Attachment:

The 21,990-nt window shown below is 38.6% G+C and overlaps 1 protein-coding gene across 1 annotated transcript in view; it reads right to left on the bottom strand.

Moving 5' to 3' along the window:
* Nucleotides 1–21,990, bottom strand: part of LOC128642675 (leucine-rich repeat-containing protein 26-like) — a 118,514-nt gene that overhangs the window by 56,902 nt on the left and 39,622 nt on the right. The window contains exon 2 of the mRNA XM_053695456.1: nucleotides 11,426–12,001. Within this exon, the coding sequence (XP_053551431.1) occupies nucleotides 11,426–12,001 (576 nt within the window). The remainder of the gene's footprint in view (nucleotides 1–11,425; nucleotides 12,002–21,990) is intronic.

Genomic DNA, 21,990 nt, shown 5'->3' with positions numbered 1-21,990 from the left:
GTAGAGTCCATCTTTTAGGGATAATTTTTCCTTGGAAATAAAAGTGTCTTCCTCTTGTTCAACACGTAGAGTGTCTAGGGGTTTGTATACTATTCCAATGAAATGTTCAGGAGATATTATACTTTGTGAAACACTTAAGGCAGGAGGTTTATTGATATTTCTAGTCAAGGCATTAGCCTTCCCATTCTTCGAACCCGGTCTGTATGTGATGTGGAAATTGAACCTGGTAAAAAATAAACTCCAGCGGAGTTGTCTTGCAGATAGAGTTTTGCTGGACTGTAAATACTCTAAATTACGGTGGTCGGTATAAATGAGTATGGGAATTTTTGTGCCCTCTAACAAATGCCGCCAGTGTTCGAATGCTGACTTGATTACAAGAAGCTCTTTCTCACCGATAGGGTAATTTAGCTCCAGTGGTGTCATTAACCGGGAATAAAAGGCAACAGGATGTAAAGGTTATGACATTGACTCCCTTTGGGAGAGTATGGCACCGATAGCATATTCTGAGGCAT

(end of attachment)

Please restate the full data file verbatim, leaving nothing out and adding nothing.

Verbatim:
The 21,990-nt window shown below is 38.6% G+C and overlaps 1 protein-coding gene across 1 annotated transcript in view; it reads right to left on the bottom strand.

Moving 5' to 3' along the window:
* Nucleotides 1–21,990, bottom strand: part of LOC128642675 (leucine-rich repeat-containing protein 26-like) — a 118,514-nt gene that overhangs the window by 56,902 nt on the left and 39,622 nt on the right. The window contains exon 2 of the mRNA XM_053695456.1: nucleotides 11,426–12,001. Within this exon, the coding sequence (XP_053551431.1) occupies nucleotides 11,426–12,001 (576 nt within the window). The remainder of the gene's footprint in view (nucleotides 1–11,425; nucleotides 12,002–21,990) is intronic.

Genomic DNA, 21,990 nt, shown 5'->3' with positions numbered 1-21,990 from the left:
GTAGAGTCCATCTTTTAGGGATAATTTTTCCTTGGAAATAAAAGTGTCTTCCTCTTGTTCAACACGTAGAGTGTCTAGGGGTTTGTATACTATTCCAATGAAATGTTCAGGAGATATTATACTTTGTGAAACACTTAAGGCAGGAGGTTTATTGATATTTCTAGTCAAGGCATTAGCCTTCCCATTCTTCGAACCCGGTCTGTATGTGATGTGGAAATTGAACCTGGTAAAAAATAAACTCCAGCGGAGTTGTCTTGCAGATAGAGTTTTGCTGGACTGTAAATACTCTAAATTACGGTGGTCGGTATAAATGAGTATGGGAATTTTTGTGCCCTCTAACAAATGCCGCCAGTGTTCGAATGCTGACTTGATTACAAGAAGCTCTTTCTCACCGATAGGGTAATTTAGCTCCAGTGGTGTCATTAACCGGGAATAAAAGGCAACAGGATGTAAAGGTTATGACATTGACTCCCTTTGGGAGAGTATGGCACCGATAGCATATTCTGAGGCAT